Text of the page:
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Re: shared lib dos filename style - one more question
> Gdb talks to the remote process to debug via gdbserver. This all works
> very well until you want to interact with DLLs. In some circumstances
> (e.g. with Windows Embedded CE on x86), gdb will receive DLL information
> with full paths to the DLLS.
If I understand the actual technical issue, it's that GDB fails to
compute the basename of our DLL when trying to locate it through
the solib search path. Is that correct? So you're trying to tell
GDB to use the dos FS conventions so that, when getting the basename
of your DLL, it properly computes the basename and allows the search
My thoughts on that are similar to Daniel's: I don't think that we'll
see many files on UNIX systems that start with d: or d:\, nor will we
see a lot of backslashes either. But you never know, people like to
shoot themselves in the foot, I've noticed.
I would agree to changing GDB so that pathnames are treated as DOS
pathnames, modulo the case-sensitivity issue. This means that d:/
or d:\ is treated as a drive, and that forward and backward slashes
are treated as directory separators. I don't think we want to start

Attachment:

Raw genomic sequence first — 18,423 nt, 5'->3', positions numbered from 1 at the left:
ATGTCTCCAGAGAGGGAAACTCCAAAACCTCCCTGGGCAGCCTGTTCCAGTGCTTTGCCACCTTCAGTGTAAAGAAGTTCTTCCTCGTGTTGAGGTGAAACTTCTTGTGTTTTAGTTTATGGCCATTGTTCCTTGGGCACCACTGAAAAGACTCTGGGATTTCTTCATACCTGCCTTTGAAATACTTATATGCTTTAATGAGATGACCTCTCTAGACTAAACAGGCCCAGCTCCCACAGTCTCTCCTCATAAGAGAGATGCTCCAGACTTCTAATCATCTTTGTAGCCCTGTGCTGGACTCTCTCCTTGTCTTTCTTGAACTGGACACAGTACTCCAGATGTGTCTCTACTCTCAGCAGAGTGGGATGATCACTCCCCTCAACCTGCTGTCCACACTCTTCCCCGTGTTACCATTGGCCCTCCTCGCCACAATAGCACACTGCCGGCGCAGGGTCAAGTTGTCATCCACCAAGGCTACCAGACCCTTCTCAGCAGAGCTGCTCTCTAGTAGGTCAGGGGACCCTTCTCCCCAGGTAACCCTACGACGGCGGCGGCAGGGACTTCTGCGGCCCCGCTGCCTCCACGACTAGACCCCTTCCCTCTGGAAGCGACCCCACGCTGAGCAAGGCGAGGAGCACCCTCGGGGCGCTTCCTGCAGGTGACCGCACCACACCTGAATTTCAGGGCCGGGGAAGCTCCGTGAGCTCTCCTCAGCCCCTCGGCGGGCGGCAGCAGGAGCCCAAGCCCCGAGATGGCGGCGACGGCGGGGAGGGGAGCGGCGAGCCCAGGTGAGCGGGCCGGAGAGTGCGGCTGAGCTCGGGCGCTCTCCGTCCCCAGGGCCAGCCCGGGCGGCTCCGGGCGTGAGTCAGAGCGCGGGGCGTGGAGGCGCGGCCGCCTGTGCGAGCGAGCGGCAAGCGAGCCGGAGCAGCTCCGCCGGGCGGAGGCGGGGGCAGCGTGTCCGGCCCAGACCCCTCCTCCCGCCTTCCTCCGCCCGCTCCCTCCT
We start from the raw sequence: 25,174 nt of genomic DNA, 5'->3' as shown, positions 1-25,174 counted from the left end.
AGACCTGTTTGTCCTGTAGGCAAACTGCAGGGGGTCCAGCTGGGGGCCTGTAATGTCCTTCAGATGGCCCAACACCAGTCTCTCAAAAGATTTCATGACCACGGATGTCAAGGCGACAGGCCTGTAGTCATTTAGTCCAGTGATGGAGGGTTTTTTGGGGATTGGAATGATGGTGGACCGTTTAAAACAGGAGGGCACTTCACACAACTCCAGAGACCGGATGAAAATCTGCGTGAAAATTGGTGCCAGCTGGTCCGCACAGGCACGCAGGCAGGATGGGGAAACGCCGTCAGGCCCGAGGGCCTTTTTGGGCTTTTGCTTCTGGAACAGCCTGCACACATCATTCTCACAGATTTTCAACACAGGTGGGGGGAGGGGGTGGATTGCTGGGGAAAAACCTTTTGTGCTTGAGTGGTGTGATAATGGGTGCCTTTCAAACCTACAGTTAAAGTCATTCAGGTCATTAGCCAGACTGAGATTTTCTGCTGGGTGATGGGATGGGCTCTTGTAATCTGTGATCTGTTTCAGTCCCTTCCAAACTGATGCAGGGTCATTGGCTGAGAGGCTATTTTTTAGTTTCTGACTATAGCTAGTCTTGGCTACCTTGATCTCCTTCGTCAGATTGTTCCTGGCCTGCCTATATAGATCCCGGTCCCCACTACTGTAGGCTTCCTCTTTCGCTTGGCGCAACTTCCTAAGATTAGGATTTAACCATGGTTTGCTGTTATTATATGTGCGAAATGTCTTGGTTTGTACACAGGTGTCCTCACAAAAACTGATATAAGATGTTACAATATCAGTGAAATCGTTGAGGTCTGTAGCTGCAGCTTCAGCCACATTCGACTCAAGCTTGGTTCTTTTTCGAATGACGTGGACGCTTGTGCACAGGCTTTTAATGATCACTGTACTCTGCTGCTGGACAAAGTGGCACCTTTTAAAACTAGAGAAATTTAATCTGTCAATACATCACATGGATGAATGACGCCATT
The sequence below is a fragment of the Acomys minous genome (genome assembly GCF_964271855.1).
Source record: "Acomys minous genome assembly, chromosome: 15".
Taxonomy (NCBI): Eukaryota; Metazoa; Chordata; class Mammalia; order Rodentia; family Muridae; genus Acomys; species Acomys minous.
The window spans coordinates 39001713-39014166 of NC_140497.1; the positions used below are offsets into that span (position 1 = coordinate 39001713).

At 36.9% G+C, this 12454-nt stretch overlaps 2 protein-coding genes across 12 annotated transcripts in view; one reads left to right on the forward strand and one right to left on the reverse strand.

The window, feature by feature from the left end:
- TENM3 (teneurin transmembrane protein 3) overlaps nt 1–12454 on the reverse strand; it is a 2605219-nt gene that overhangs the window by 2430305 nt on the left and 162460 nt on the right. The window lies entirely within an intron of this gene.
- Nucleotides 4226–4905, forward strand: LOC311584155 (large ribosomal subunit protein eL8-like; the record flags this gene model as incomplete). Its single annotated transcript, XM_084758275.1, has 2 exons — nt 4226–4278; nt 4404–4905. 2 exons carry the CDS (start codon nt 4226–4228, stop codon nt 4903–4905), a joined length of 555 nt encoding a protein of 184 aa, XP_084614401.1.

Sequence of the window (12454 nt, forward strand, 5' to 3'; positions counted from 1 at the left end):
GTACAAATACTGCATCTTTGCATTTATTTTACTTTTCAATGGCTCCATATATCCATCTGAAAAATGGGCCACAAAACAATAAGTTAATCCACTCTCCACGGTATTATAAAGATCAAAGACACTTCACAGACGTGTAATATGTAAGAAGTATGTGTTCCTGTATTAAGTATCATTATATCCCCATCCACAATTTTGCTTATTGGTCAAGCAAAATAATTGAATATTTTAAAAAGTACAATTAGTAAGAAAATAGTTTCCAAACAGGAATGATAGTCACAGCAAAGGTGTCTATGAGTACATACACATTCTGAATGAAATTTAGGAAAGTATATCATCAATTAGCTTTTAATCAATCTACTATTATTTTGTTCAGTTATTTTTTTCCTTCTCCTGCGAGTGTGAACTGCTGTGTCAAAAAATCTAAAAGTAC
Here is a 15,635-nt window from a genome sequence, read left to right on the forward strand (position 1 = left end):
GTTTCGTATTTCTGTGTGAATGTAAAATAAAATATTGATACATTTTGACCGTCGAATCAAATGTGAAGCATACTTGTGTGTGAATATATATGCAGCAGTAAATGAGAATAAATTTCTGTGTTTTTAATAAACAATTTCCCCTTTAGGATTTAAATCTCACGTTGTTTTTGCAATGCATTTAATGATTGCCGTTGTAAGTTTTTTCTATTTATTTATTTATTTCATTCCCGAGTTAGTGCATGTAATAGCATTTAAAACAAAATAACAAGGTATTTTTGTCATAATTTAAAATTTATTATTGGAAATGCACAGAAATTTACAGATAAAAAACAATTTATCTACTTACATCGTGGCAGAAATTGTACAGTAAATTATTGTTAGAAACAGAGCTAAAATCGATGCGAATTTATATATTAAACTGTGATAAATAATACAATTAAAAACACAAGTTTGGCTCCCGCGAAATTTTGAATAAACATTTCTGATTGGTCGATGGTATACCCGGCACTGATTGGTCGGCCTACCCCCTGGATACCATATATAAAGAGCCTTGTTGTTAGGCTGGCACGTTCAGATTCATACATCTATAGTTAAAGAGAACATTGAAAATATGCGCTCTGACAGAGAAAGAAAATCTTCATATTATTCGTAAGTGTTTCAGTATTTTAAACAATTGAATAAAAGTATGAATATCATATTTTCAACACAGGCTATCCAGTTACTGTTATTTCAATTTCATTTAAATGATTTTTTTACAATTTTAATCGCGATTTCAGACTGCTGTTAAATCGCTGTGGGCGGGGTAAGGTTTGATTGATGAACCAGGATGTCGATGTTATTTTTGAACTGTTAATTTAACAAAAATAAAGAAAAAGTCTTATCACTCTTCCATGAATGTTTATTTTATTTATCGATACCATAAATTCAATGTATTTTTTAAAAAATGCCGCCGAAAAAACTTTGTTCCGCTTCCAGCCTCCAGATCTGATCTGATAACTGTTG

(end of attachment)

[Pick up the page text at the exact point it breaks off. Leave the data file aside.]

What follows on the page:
treating filenames as case-insensitive on Unix systems.
But I think that this should still remain under control of a setting
that allows GDB to revert to using the host filesystem convention.
That way, if we run into unexpected issues, we can tell a user how
to get back to the previous behavior.
Another venue that I don't think we have explored, is to fix the problem
locally in solib:solib_find. Have we considered enhancing it in a way
that, if solib_find found nothing, then call it again, but with a
Unix-ified path. If the file happens to be the in solib search path,
it should be able to locate and return it.
The latter is interesting, because at the heart of the problem is
the fact that GDB no longer knows whether it's dealing with a host
filename or a remote filename. It doesn't matter in the case where
we are debugging natively. But it starts mattering when we are debugging
remotely: This is when translations start becoming required...
So far, we've been able to accomodate most/all situations encountered
in practice by little tricks such as substitute-path and
Anyway, these are only my 2 cents. Others may have different opinions,
and I suggest we reach a consensus before you go off and implement
anything. I suggest you pick one solution that you like and ask if
anyone has any problem with it :-).